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When we (English speakers) learn about vowels in school, we learn that there are five vowels – A E I O U (and sometimes Y). In fact, depending on the dialect, English has 15-20 vowel sounds. This can make learning English pronunciation difficult to learn without a native teacher. Fortunately for Esperanto learners, there really are just five vowels and five vowel sounds in Esperanto. This makes it much easier to learn the correct pronunciation on your own.
The five vowel sounds in Esperanto are often described as follows:
This sounds simple. Why is it then when so many learners contact me for lessons via Skype (or other video tool), they have a good command of the grammar and vocabulary of Esperanto, yet make so many mistakes with vowels? This is such a common problem among English speaking learners, it would pay to focus on the question from the beginning.
One problem is that we’re sometimes led astray by similar words in English and Esperanto. Ofte might look like “often” and mean about the same thing, but it’s not pronounced “awfte”. Make sure that when you say ofte, that it starts out with a nice round O sound like the O in “hope”. Similarly, with havas. The word might look like “have” and mean the same thing, but havas is not pronounced “have-ahs”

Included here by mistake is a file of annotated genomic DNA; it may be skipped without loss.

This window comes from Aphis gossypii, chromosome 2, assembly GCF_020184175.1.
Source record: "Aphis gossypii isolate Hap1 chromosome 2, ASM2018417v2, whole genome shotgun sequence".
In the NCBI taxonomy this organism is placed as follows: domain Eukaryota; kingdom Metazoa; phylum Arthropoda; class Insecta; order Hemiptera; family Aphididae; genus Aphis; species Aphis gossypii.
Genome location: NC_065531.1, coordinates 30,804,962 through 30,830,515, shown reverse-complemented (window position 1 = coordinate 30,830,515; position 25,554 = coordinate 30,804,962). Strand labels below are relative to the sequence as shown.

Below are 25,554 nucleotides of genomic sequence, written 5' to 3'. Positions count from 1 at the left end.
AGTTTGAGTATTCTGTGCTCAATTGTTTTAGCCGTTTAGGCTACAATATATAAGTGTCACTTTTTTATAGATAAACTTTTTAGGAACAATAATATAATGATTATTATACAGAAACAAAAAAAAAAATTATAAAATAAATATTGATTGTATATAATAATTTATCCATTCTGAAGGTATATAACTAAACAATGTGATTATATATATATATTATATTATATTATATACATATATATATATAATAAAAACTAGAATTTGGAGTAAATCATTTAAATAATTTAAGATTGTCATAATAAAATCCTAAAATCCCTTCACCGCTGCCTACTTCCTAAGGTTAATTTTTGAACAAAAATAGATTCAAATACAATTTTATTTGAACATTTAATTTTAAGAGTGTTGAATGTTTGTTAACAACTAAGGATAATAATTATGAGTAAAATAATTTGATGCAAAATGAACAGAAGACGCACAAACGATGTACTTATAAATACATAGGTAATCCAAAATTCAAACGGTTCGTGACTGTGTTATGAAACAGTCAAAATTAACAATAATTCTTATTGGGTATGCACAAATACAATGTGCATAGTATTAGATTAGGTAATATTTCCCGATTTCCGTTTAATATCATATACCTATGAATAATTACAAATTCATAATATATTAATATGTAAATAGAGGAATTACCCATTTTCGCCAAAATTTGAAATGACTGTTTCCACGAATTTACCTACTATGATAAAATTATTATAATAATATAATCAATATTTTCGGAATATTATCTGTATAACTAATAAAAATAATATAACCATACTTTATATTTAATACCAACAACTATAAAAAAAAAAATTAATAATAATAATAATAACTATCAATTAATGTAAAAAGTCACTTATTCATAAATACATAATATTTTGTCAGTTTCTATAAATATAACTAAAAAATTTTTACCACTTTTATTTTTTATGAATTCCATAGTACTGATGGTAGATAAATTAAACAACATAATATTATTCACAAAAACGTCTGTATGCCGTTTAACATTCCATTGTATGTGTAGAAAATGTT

Another problem is that Esperanto vowels are not like English vowels. Esperanto vowels are often described as “pure.” That is, there’s not a lot of movement that goes on within them. English vowels are all over the place. Some people can draw a word like “bow” out so long that it sounds like two syllables. When we say the final syllable of knabo, it should be one vowel sound without the the final W sound of “bow”.
The AEIOU song at about 6 minutes into this video has models of how the vowels should sound.
I’ve prepared a short list of words each of which only use one vowel sound. The idea is to pronounce the words carefully with all the A sounds the same, all the E sounds the same, all the I sounds the same, and so on. If a letter appears twice in a word, it should be pronounced the same both times.
Once you’ve worked on this list as it is, you can do it again pronouncing all vowels as A, then all vowels as E, and so on. While it’s true that feres, hovos, minkis, grindi, and ravana are not real Esperanto words, it’s still good practice. Make sure that with each pass, you’re pronouncing each vowel the same way the whole way through. It shouldn’t be necessary to move your mouth except to make the consonant sounds.